Match Report: Testudo & Profumo at Cambridge University Press

Genius is not only characterised by success but by strong levels of variation. The good achieve reliably but genius can so easily falter between brilliance and disaster. And so it was for the GCC team on this sun drenched Sunday. The bowling attack of GCC was ferocious, inspired and (mostly) accurate. Jake and Adam were superb in their opening spells. Jake in particular had the line and ball speed to menace the batsman. The fielding was sharp and quick. A feeling confidence of blew through the field like a cool breeze refreshing the fielders swamped in humid heat. Wickets fell slowly but surely. Catches went to hand, the first two surely taken by Tim and a St Giles sub (thank you Tejas).

AP came on and his spin proved so dangerous; an example of genius, every ball different to the last, variation in line, length, pace and spin. The wicket keeping was not only reliable but also quick thinking leading to a great stumping off an AP spinner. The run rate was low, only some 3 per over. Matt came on and his bowling produced some amazing wickets. Twice the bails were persuaded to fall by the ball gently caressing the off stump. TK’s bowling was like clockwork. One suspects Tony could put the ball in the same place 1000 times in a row and if you put all his bowling performances together that’s probably what he has done. Neil Woods bowled with his usual guile and tied down the batsmen.

But there was price to be paid for the GCC successes in the field. The cricket gods sometimes demand sacrifices and so it was today. After another threatening spell, where he caught and bowled a key batsman, Jake tore a Hamstring. He had to limp, stagger and collapse off the field as if shot in the leg by a sniper. Jerry desperate to make a catch dived hard to his left and the ball, after a ground ricochet, struck his noise, leaving Jerry part of the GCC frequent flyers. Finally our captain strained a leg muscle that left him unable the field with his usual panther like sprints. One hoped that these sacrifices the cricket gods would yield victory but with so many injuries would this effect our batting?

St Giles started to hit out at the end, and put on a good last blast to take the score to 113 in 35 overs; a run rate of just 3.2 per over the modest equation for our brave but wounded boys. Surely a GCC victory was in sight?

Sometimes things don’t work out. In variation lies genius. Two balls and the GCC lay in trouble; two golden ducks did not bode well. Tim, out, bowled. AP, out, bowled. But now TK came on and his batting together with Adam brought the match back to our control. Adam batted superbly with great eye, touch and patience.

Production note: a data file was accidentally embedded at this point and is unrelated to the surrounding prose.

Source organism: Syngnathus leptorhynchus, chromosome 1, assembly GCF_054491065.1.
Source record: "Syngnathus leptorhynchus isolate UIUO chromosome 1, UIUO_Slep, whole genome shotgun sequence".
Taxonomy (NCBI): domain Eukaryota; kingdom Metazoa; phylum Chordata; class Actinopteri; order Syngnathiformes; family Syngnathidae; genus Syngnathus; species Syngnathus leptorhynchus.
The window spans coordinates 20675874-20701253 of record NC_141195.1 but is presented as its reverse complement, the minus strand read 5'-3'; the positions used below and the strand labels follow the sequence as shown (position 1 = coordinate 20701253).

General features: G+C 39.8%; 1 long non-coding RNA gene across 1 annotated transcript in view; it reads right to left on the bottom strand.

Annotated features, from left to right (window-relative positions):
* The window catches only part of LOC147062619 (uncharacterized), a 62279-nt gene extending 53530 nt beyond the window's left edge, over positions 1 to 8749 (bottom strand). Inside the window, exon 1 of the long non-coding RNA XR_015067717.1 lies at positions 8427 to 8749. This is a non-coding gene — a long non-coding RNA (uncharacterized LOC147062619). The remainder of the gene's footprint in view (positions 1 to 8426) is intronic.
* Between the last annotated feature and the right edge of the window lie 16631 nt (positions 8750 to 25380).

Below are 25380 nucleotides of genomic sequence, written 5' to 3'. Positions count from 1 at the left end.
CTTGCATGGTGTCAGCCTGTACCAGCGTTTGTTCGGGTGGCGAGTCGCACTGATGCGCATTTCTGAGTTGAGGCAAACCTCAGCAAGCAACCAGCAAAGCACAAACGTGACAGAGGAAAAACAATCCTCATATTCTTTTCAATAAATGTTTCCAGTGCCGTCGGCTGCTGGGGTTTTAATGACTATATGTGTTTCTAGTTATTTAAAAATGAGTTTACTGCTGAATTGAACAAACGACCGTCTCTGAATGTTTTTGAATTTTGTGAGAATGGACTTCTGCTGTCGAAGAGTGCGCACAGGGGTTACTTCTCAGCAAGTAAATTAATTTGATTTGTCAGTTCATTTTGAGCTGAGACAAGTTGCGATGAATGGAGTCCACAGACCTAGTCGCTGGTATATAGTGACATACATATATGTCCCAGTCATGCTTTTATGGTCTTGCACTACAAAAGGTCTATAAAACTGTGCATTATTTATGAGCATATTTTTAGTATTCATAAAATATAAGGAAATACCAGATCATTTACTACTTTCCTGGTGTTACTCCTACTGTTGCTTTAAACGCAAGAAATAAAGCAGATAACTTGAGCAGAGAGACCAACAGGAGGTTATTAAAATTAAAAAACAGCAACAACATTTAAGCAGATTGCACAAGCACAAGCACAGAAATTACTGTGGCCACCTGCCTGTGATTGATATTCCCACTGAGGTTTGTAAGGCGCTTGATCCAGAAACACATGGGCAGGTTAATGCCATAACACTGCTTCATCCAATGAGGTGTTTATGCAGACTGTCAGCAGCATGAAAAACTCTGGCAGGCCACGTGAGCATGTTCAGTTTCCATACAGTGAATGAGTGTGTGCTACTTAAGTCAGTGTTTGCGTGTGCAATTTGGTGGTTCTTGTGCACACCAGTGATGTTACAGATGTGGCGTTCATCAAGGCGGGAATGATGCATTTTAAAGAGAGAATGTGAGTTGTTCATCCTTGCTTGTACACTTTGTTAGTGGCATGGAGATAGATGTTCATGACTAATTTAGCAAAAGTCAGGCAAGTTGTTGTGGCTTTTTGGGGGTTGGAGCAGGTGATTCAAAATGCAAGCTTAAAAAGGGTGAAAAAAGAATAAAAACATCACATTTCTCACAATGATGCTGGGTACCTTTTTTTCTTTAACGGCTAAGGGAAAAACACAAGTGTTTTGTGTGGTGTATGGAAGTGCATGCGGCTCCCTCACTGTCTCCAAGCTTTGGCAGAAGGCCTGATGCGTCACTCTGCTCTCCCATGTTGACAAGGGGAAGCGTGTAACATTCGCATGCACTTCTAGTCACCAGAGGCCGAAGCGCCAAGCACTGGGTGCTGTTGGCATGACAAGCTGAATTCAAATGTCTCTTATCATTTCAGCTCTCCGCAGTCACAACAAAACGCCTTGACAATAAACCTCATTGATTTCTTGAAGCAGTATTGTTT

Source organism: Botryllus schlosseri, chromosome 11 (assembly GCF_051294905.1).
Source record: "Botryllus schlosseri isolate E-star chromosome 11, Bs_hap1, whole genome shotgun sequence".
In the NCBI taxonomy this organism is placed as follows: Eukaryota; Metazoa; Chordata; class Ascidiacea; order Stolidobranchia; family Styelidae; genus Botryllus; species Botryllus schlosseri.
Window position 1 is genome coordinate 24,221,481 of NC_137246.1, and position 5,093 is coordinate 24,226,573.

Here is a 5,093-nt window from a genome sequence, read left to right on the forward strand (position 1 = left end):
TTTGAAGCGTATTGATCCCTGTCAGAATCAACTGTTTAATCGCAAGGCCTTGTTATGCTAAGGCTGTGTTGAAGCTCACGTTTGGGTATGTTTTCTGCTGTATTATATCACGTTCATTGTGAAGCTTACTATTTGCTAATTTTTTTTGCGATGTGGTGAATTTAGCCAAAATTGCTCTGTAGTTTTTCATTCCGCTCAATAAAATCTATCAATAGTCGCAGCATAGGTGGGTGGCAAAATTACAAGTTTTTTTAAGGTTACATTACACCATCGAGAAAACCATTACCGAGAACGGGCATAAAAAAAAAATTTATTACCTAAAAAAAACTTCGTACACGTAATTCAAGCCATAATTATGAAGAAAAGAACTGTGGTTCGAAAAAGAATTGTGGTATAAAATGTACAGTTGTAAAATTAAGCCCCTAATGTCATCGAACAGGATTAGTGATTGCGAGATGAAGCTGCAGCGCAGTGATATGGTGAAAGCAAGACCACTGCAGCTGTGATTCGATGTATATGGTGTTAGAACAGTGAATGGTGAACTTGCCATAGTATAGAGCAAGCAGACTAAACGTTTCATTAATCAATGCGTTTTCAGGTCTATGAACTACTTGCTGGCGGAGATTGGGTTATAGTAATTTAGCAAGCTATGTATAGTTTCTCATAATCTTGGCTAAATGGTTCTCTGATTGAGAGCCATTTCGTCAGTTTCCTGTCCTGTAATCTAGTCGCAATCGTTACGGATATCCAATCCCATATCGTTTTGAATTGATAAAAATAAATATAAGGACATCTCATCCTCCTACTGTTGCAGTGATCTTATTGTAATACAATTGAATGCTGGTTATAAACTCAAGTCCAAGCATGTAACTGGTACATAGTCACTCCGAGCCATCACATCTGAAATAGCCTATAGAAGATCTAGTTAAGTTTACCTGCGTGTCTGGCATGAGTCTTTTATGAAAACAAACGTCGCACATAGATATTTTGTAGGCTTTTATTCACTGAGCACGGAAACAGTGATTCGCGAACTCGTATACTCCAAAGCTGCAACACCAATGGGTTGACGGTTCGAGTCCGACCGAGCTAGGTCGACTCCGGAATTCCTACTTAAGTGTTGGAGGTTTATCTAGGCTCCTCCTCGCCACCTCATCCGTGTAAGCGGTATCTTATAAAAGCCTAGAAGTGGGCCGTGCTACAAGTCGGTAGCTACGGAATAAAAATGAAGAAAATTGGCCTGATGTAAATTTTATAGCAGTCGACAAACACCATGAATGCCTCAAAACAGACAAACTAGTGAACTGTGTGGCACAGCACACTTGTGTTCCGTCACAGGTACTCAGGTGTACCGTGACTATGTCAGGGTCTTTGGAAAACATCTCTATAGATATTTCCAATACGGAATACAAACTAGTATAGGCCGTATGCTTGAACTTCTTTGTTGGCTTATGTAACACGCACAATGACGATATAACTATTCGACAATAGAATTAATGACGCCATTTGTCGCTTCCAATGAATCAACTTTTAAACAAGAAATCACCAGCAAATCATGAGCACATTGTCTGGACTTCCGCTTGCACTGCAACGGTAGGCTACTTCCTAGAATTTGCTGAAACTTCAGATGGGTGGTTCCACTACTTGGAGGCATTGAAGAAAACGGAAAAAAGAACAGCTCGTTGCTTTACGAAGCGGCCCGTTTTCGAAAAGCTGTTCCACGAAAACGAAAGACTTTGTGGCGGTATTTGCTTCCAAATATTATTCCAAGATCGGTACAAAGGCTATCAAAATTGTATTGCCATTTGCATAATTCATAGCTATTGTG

TK was a man who would not give away a wicket. His defence was impermeable much like a roman phalanx employing the testudo formation. His bat went up and a slow march down the wicket ensued. The drinks interval came and battle recommenced, but it now entered into the Pararrhexis, the final stage of battle, where the shields are abandoned and the sword slashing begins. Immediately the ball went to hand only for the gods to grant reprieve as a simple catch was dropped. The good will of deities should not be counted upon or tested. So when TK put the next ball up into the air it was caught.

The game now was still looking good at around 60 for 3 at the 20 over mark. The middle order however did not share the taste for resistance that TK had demonstrated. The wickets fell and when Adam went one feared the worst. And so out came Bagdad, soon to be partnered by a determined Sam after Matt’s wicket fell, to face the attrition bowling of the Quisling Crowther.  How would this Ephialtes fare against Bagdad’s Leonides? No, it was not this aggressive attacking treacherous bowling that undid the rear guard but that of a youngster whose spin and control of the ball proved so unnerving.  Needing to attack, Baggers overreached down the wicket, expecting the bat to do the work his feet should have, and was bowled.

But Baggers knew he could attack because he saw Steve padded up, a man whose stroke play, refined in the dales of Derby, would be surely placed to move the team ahead. Unfortunately he neglected to see the bottles of champagne and rosé at the scorer’s table were now empty. Steve’s first ball was a glorious cover drive followed by a call to run and then a fall. Perhaps now would not be the day and after a brief cameo by Jerry with the bat the match came to an end, the game lost.

Date of fixture: Sunday 3rd July 2011; Venue: Cambridge University Press CG
SGCC XI 113-9; GCC 96 all out. SGCC XI won by 17 runs

Author: Baggers

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